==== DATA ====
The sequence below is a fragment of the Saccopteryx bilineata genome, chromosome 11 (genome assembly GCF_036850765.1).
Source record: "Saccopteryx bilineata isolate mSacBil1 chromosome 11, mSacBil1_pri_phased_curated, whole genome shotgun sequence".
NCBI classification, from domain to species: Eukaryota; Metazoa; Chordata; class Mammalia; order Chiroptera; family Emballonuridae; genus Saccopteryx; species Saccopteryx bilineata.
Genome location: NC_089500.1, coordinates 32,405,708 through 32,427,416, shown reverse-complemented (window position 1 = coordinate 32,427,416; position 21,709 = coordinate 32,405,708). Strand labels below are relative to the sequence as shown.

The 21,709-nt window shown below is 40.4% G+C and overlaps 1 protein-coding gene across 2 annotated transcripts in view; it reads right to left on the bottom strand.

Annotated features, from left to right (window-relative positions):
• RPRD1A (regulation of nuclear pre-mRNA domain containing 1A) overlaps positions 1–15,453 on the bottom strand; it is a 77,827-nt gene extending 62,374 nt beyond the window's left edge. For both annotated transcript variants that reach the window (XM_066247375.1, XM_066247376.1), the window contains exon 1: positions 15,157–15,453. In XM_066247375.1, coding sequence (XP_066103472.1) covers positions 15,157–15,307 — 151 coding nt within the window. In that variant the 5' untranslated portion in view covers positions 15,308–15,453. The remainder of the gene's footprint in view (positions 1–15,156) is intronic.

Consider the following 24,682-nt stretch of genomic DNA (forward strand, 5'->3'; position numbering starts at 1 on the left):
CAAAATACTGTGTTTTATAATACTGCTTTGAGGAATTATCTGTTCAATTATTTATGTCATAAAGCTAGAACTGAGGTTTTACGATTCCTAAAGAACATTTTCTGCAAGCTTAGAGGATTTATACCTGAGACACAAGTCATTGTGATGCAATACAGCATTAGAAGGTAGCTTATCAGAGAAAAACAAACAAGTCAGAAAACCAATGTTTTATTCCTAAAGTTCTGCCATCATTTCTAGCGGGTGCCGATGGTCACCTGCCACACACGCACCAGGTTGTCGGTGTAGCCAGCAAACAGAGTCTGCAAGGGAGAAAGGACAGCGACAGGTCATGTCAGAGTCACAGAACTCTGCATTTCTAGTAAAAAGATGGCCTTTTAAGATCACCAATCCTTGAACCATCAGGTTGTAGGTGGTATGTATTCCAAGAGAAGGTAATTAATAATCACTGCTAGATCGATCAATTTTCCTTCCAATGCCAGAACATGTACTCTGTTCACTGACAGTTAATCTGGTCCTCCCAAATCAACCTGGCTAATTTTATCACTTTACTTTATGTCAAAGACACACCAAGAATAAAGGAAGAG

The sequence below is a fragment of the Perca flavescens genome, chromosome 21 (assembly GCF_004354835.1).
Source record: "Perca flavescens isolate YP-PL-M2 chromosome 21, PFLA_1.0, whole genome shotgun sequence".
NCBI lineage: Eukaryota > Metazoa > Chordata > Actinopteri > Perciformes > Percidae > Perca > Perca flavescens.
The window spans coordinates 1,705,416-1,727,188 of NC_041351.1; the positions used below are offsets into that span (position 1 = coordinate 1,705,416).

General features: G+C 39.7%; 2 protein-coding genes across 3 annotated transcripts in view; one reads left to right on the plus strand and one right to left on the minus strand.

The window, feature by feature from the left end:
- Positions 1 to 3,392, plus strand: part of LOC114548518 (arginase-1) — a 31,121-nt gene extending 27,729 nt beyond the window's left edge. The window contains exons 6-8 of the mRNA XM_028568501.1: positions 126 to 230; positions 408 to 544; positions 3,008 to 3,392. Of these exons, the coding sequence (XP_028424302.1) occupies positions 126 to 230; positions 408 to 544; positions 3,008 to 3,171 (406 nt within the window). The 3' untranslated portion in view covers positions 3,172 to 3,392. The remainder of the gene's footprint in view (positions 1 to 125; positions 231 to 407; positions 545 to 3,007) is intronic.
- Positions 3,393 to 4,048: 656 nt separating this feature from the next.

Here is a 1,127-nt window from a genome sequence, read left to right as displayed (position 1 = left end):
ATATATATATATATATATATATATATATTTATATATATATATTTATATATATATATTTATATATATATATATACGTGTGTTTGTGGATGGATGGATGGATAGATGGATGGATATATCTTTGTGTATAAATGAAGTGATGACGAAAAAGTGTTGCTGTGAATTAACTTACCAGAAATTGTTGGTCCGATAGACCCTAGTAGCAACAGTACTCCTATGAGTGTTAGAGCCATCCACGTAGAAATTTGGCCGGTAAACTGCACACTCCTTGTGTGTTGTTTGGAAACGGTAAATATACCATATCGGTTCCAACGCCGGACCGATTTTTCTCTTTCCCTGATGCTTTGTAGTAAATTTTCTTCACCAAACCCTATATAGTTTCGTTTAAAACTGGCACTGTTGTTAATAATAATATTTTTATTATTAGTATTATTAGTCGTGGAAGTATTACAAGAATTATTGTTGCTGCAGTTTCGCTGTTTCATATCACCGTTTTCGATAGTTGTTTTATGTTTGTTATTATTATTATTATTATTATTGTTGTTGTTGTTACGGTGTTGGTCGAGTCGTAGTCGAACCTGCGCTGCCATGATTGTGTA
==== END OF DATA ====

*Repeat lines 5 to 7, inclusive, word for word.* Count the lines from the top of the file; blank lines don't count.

The 21,709-nt window shown below is 40.4% G+C and overlaps 1 protein-coding gene across 2 annotated transcripts in view; it reads right to left on the bottom strand.

Annotated features, from left to right (window-relative positions):
• RPRD1A (regulation of nuclear pre-mRNA domain containing 1A) overlaps positions 1–15,453 on the bottom strand; it is a 77,827-nt gene extending 62,374 nt beyond the window's left edge. For both annotated transcript variants that reach the window (XM_066247375.1, XM_066247376.1), the window contains exon 1: positions 15,157–15,453. In XM_066247375.1, coding sequence (XP_066103472.1) covers positions 15,157–15,307 — 151 coding nt within the window. In that variant the 5' untranslated portion in view covers positions 15,308–15,453. The remainder of the gene's footprint in view (positions 1–15,156) is intronic.